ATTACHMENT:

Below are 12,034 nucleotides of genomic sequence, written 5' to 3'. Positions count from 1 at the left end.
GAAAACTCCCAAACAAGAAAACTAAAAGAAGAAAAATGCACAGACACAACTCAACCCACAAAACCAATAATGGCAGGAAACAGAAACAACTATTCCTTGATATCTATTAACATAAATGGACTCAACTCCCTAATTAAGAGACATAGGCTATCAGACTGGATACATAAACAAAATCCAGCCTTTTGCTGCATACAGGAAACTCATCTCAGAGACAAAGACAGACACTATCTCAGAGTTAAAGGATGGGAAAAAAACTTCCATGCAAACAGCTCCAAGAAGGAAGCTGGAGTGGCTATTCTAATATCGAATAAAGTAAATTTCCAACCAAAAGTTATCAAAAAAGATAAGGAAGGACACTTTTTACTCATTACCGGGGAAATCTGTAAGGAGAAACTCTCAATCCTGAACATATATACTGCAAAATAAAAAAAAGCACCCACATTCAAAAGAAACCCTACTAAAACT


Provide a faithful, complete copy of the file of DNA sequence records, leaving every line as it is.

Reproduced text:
Below are 12,034 nucleotides of genomic sequence, written 5' to 3'. Positions count from 1 at the left end.
GAAAACTCCCAAACAAGAAAACTAAAAGAAGAAAAATGCACAGACACAACTCAACCCACAAAACCAATAATGGCAGGAAACAGAAACAACTATTCCTTGATATCTATTAACATAAATGGACTCAACTCCCTAATTAAGAGACATAGGCTATCAGACTGGATACATAAACAAAATCCAGCCTTTTGCTGCATACAGGAAACTCATCTCAGAGACAAAGACAGACACTATCTCAGAGTTAAAGGATGGGAAAAAAACTTCCATGCAAACAGCTCCAAGAAGGAAGCTGGAGTGGCTATTCTAATATCGAATAAAGTAAATTTCCAACCAAAAGTTATCAAAAAAGATAAGGAAGGACACTTTTTACTCATTACCGGGGAAATCTGTAAGGAGAAACTCTCAATCCTGAACATATATACTGCAAAATAAAAAAAAGCACCCACATTCAAAAGAAACCCTACTAAAACT